You make an end of them in their sleep;
the next morning they are like the changing grass,
Which at dawn springs up anew,
but by evening wilts and fades.
Fr. Smith’s Commentary on the Second Reading
Twenty-Third Sunday in Ordinary Time
Philemon 9–10, 12–17
September 4, 2022
The letter to Philemon is the Pauline work most people find dissatisfying and would like to change. But we do so at our peril.
Philemon is a slaveholder and both he and his slave Onesimus were converted by St. Paul. Paul is now in prison and Onesimus was so moved by Paul’s plight that he ran away from Philemon to assist him. This put Paul in a difficult position. He is harboring an escaped slave. He also does not want “law-abiding” Romans to think Christianity is a lawless religion. He therefore sends Onesimus back to Philemon.
We would like Paul to denounce slavery and call for its elimination. Slavery, however, was such a part of his society and he might not have been able to conceive of a world without it. Also, he has already said that “There is neither Jew nor Gentile, neither slave nor free, nor is there male and female, for you are all one in Christ Jesus.” (Gal 3:28) These are very provocative indeed dangerous words and would have made him and indeed all Christians suspect during a slave rebellion. He could not count on Romans understanding his intention.
If denunciation and a call for slavery to be eliminated was unlikely, then more clarity as to what Paul expected the future to bring would be appreciated at least by we moderns. It is held that although Paul did not have a timetable for the Lord’s return, he and many other Christians did not think that it would be long. We saw this in the “Letter to the Hebrews.” Many Jewish Christians were losing hope because Jesus had not come. Even if Paul thought that a revolution was possible, most scholars think that fomenting a revolution would distract from his prime task of preaching the Gospel.
We must again face the reality that Jesus, Paul, and the other New Testament authors are not our contemporaries, and they will not fit into our models of thought. Yet we must also remember that this is not just an interesting historical artifact, but a message inspired by God. What does he wish to tell us?
The letter to Philemon is only 25 verses long and I suggest you read the whole letter twice.
The first verses (1–7) are rhetorical flourishes to flatter Philemon. It seems shameless to us but would have been more common then and Paul is a master at it. Verses 23 to 25 are housekeeping. The key section then is from 8 to 22.
Paul says that he could command Philemon as his spiritual leader to let Onesimus stay with him but wishes to appeal to his better nature. Paul pulls out all the stops:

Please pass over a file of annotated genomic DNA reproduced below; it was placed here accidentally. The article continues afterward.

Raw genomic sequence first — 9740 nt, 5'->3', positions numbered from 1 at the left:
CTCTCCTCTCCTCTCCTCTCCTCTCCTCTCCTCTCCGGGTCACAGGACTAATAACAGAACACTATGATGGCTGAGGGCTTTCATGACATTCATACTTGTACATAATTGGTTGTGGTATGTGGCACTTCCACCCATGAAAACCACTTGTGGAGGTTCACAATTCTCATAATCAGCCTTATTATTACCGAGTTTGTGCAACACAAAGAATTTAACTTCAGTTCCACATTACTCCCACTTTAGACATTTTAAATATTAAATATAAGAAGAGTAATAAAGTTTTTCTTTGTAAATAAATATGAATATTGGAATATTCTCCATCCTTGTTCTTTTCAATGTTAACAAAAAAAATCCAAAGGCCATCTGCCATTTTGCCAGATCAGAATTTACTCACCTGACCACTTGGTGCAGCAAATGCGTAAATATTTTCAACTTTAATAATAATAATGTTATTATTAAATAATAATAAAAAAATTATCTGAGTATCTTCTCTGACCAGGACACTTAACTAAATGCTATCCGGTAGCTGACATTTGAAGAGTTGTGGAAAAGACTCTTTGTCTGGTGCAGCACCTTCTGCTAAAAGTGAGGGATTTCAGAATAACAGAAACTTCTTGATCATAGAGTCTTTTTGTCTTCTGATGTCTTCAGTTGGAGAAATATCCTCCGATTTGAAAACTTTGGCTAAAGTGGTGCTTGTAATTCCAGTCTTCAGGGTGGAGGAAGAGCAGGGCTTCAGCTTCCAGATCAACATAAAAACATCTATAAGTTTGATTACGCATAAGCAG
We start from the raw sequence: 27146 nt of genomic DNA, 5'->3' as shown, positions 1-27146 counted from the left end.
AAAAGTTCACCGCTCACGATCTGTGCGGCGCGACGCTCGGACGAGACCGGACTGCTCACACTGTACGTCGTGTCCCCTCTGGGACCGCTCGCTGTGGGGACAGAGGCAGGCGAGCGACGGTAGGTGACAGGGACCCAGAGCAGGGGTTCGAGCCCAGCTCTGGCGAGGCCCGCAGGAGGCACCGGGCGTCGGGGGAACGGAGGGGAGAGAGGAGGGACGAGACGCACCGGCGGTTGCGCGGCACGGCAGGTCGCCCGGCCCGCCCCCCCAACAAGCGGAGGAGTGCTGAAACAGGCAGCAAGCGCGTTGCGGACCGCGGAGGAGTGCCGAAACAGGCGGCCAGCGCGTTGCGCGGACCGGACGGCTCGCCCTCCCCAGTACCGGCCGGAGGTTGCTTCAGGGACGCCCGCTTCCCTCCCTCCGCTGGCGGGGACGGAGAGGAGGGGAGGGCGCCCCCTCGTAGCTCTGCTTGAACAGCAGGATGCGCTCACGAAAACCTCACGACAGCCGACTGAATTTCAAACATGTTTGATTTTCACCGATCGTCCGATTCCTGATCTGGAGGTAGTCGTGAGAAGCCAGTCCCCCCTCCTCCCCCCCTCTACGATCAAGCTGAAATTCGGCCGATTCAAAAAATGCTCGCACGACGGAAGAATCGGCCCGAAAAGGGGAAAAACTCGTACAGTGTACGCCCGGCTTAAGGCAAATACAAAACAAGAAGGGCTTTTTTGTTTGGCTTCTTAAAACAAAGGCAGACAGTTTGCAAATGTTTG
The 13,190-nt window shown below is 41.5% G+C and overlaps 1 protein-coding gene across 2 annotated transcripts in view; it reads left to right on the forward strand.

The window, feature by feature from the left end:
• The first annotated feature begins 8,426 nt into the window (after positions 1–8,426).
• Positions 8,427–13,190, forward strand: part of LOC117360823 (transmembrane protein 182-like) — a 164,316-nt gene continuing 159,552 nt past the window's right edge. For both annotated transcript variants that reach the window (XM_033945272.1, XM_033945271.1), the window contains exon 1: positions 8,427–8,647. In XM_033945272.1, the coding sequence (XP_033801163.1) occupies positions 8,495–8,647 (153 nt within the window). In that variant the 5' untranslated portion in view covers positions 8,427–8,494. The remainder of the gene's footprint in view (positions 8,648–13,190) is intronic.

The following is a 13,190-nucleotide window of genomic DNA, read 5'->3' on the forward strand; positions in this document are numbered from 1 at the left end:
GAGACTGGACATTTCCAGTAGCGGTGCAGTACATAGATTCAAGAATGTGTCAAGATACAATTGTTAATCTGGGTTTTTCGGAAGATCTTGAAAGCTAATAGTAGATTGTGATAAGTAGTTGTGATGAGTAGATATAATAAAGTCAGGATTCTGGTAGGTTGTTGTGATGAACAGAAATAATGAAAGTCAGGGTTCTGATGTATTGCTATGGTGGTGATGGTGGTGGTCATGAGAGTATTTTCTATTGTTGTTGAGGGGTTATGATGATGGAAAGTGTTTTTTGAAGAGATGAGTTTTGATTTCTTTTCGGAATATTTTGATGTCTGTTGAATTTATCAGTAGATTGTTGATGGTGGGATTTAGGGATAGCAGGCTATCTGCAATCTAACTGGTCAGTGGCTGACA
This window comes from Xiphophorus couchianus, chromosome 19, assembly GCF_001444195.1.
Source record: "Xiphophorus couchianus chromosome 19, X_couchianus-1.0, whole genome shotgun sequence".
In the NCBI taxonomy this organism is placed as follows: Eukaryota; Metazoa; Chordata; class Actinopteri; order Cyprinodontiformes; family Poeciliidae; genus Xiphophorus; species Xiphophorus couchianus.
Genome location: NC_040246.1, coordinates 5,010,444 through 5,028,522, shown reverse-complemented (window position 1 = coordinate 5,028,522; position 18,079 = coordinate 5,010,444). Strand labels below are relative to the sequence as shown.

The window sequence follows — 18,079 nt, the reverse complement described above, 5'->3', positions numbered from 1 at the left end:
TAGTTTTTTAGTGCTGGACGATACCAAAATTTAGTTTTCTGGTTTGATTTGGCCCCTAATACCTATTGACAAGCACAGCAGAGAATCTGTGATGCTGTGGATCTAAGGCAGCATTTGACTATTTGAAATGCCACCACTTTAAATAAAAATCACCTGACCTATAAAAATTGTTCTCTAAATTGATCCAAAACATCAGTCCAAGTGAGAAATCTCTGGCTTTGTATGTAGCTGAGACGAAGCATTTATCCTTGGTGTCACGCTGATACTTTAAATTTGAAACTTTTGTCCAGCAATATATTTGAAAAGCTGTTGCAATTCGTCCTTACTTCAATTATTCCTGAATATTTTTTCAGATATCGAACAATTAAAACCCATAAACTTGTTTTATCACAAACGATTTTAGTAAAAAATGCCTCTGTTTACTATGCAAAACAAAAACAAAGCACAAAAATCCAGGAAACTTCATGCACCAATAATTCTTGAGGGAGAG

I rather urge you out of love,
being as I am, Paul, an old man,
and now also a prisoner for Christ Jesus.
I urge you on behalf of my child Onesimus,
whose father I have become in my imprisonment,
He then will show his respect for Philemon’s culture and learning by employing a literary turn of phrase:
who was once useless to you
but is now useful to both you and me.
The name means useful. He will also use a cognate form in verse 20 for “profit.
I am sending him, that is, my own heart, back to you.
I should have liked to retain him for myself,
so that he might serve me on your behalf
in my imprisonment for the gospel
Onesimus’ use to Philemon would be that, in serving Paul the apostle, he would be doing so in Philemon’s name and thus he would reap the spiritual benefits.
Paul also is trying not to break the law. It would be unlikely that Philemon would act against him, but he does not want Christians to get the reputation for law breaking:
But I did not want to do anything without your consent,
so that the good you do
might not be forced but voluntary.
Notice how the tone is changing. Yes, he clearly wants consent not only for his protection and Onesimus’ safety, but that Philemon’s actions may be done out of love.
Perhaps this is why he was away from you for a while,
that you might have him back forever,
no longer as a slave but more than a slave,
a brother, beloved especially to me,
but even more so to you,
as a man and in the Lord.
Away from you is a euphemism for escaped, Paul is aware and respectful of the social realities of his time, but he is also firm on the primacy of Christian obligation. Despite Roman law which defined a slave as a person who could not refuse the command of a master, Paul is proclaiming that he is before all else a brother because of Christ. The humanity of Onesimus because like us all he is a child of God is deeper than Roman law and custom.
So if you regard me as a partner,
welcome him as you would me.
Paul assumes that he is a significant person in Philemon’s world and that he wants to be a partner. For this honor, he is asking that Onesimus not to be punished with the usual harsh penalties given to runaway slaves.
Paul is assuming that Philemon will listen to him.
With trust in your compliance, I write to you,
knowing that you will do even more than I say
Indeed, the word compliance also means obedience. Paul is concerned not only for Onesimus’ safety but for Philemon’s soul. He may not be leading a slave revolt, but he clearly is showing the incompatibility of slavery and the Christian life., Christianity is based on love and whatever limits the ability to love—to choose the good of the other—is the enemy of Jesus. If Philemon cannot see the humanity of Onesimus, he cannot love him, and this denies the reality of Jesus.
We do not have chattel slavery anymore and we are officially equal, but not everyone is treated equally. The rich and famous, even the rich and heinous, are often given preference and honor that offends the Christian sensibility.
Whether we are closer to Onesimus or Philemon, we must ask ourselves if we see each other, if we love each other, if we are truly useful to each other.